Cavalier, Hawk, Knight and Bulldog

Published 7:46 pm Saturday, December 18, 2010

Nelson the Knight: Lakeland alum Jaleel Nelson, here in his senior season for Chowan at the CIAA Tournament in Charlotte this March, is playing for the ABA’s Seven City Knights and an assistant boys basketball coach at King’s Fork. Nelson scored more than 1,200 points in his CU career.

For the last few months Jaleel Nelson has been a college student, a basketball coach and a basketball player at the same time.

On Monday, Nelson, a Lakeland graduate and former Cavalier hoop standout, graduated with a Business Administration degree from Chowan. That accomplishment makes his daily slate a little easier.

“It was hectic. I was going from Suffolk, to Murfreesboro (N.C.) and back here for practice at 4 (p.m.) and to my own practice at 7,” Nelson said.

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Nelson, a 6-foot-5 guard/forward, starred on the hardwood for the Hawks for four years. He scored more than 1,200 points to rank No. 3 all-time in scoring in CU history.

“I was planning on going overseas, but I had to go back to school for one more semester so I missed the draft for international leagues in August,” Nelson said.

While home one weekend, he was told about a weekend tryout for the Seven City Knights, a new ABA (American Basketball Association) organization.

“It’s worked out to be the perfect way to stay in shape, get some exposure, get some people to notice and maybe network some. Maybe it’ll lead to a shot at the D-League (NBA Developmental League),” Nelson said.

The Knight tryout was over two days. The second day included a game in which Nelson had 24 points, 12 rebounds and four steals. Nelson made the Knights and is starting.

Every Knight game could be promoted as Lakeland Cavalier Reunion Night.

Eric Ruffin, Travis Klink and John Lillard join Nelson in the Knight starting five.

“It’s a lot of fun and it’s even better because all of us start,” Nelson said.

None of the former Cavs played together at Lakeland though.

“Eric graduated a year before (I got to varsity),” Nelson said. Klink and Lillard graduated earlier than that.

“The way we play together, people say it looks like we must’ve played together for a long time but this is the first time we’ve played together,” Nelson said.

“Definitely, we always reminisce about Lakeland, our coaches and how it all went, all the time,” Nelson said.

For a while, Nelson missed some of the preseason practices, especially on weekdays, because of classes at Chowan. He also had another important appointment each day.

During the fall high school basketball league, King’s Fork head coach Joshua Worrell, himself a Lakeland alum, talked Nelson into helping out as an assistant coach.

“At first I wasn’t sure,” Nelson said. “I had to make sure I finished school and I didn’t know if I wanted to go coach King’s Fork with being from Lakeland.”

“I got back to Josh a couple days later and agreed,” he said. Nelson’s an assistant for the JV boys team.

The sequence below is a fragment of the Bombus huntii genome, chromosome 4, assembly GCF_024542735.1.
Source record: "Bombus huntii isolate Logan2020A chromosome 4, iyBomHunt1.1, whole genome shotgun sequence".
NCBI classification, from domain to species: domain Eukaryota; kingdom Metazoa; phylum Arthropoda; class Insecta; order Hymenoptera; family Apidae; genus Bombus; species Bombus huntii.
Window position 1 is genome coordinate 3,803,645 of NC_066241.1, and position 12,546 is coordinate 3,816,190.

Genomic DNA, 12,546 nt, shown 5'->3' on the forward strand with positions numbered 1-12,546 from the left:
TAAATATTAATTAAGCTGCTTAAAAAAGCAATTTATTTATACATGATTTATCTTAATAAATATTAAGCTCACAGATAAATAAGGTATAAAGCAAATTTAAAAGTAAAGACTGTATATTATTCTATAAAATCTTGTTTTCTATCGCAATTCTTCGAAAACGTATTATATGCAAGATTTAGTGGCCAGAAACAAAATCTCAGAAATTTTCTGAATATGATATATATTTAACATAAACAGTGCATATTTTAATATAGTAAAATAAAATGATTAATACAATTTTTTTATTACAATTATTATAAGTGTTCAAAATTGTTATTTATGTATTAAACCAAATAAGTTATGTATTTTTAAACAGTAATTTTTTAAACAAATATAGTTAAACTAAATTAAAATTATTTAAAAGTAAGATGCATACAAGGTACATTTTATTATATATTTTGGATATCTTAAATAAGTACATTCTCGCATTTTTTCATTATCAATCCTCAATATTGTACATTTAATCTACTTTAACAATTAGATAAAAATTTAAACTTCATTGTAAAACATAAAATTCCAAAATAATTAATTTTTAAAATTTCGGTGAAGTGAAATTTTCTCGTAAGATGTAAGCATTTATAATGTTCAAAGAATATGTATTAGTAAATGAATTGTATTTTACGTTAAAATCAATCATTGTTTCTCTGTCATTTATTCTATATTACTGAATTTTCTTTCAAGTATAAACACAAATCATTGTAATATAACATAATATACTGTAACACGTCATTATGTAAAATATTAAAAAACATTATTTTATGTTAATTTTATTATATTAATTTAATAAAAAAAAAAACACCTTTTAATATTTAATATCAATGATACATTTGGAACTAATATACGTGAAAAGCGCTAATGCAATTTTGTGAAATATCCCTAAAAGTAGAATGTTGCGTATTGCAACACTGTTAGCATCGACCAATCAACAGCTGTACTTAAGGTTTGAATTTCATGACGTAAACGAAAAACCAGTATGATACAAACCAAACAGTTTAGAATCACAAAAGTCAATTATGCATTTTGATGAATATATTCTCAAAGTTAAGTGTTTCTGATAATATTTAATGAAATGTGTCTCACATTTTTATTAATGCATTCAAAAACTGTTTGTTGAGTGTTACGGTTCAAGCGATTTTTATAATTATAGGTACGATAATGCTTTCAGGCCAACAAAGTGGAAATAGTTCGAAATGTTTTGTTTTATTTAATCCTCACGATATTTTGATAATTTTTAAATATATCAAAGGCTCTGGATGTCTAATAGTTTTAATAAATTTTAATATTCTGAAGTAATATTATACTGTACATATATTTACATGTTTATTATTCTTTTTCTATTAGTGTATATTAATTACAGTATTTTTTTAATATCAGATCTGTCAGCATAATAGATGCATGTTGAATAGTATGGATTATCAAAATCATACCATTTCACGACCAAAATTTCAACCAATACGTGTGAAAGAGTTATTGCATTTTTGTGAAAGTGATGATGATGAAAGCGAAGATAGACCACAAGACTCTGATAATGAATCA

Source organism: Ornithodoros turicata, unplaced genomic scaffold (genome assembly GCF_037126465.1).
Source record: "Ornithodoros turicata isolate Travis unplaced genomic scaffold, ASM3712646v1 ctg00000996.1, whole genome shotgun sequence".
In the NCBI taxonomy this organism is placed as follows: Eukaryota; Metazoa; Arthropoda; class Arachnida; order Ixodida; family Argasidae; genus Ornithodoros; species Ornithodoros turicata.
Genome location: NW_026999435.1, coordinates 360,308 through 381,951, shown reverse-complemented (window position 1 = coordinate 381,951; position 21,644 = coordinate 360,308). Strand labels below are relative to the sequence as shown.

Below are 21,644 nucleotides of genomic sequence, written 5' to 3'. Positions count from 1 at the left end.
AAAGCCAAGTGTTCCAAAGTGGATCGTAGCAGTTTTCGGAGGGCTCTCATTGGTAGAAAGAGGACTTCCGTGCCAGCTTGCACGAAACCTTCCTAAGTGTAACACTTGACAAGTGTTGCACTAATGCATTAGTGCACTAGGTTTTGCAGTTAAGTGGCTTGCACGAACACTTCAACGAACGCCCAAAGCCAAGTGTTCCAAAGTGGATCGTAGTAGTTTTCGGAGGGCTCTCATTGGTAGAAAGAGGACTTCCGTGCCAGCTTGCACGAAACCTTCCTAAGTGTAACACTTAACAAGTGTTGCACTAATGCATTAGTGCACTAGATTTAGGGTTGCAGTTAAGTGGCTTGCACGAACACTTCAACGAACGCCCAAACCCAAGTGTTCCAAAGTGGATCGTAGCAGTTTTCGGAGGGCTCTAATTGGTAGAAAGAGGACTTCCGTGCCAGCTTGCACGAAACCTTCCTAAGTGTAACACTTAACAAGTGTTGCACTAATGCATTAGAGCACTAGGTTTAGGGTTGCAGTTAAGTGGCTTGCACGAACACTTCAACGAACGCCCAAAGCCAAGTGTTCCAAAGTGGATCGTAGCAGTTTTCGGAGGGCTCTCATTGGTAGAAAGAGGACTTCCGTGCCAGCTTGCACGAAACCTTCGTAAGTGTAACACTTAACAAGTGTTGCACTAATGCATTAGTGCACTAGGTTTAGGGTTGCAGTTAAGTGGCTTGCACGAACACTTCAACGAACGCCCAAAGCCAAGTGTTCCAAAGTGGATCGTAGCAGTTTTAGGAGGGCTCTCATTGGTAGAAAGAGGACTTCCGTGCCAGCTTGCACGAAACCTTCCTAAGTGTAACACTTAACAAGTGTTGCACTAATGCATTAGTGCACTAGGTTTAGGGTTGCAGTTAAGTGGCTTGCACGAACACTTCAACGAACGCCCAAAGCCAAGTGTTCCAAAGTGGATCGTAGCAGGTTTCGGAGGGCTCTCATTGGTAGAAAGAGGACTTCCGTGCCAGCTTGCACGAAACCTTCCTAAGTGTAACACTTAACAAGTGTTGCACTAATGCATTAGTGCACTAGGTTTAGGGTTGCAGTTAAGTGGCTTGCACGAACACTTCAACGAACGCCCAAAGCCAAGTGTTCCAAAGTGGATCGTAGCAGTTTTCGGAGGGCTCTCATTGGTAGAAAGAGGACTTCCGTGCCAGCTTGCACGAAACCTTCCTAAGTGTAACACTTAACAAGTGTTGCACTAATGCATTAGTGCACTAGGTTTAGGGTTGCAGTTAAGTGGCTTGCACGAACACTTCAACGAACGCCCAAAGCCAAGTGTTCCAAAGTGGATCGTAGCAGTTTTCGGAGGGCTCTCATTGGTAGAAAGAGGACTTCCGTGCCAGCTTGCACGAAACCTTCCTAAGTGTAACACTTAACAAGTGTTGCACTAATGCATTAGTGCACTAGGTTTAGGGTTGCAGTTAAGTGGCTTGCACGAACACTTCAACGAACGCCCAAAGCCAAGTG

Coaching was something Nelson figured on getting into at some point, but probably more down the line and definitely not while still pursuing his playing career. He’s already in love with this new angle of the game.

“It’s a feeling I can’t describe when you teach or show a kid something, then you see them out there and they do it exactly how you coached it,” Nelson said.

Nelson felt that emotion on the first day working with the young Bulldogs.

“We were working on a defensive drill. I told this one kid, ‘you’ve got to snap your head and look like this, then when you put your hand out, you’ll get the steal.’ The next time he ran the drill, he stole the ball and he loved it. That’s when I said, I know I’ll like this,” Nelson said.

The Knights are off to a 2-0 start and scoring more than 130 points per game. The Knights are ranked No. 2 nationally out of more than 60 ABA teams.

“We get up and down the court. We’re very fast all over. That’s our game. If you can’t run with us, you can’t stick with us,” Nelson said.

Area sports fans who remember a few decades back into Hampton Roads basketball, recall when the ABA rivaled the NBA, especially the Julius Erving-led Virginia Squires of the early 1970s.

This incarnation of the ABA, founded in 1999, is much lower on the minor-league scale. It also has unorthodox rules.

The strangest rule change is the 3-D Light. When the 3-D Light is on, every field goal is worth an extra point and if the defense fouls, the offensive team gets one more free throw than normal. The 3-D Light goes on after a steal or turnover in the backcourt.

Other wacky rules include made shots from beyond midcourt are worth four points (five if the 3-D Light is on) and seven seconds instead of 10 to cross midcourt. In a double-overtime game, the first team to 10 points in the second OT wins.

“The rules are crazy. When I made the team they handed me a big packet and told me to read it,” Nelson said. “It’s definitely beneficial to our team though because we get steals in the backcourt and we pressure the ball all the time.”

The Knights play today in New Jersey. Their next home game is Jan. 8 at 5 p.m. At Churchland High School against the Georgia Knights.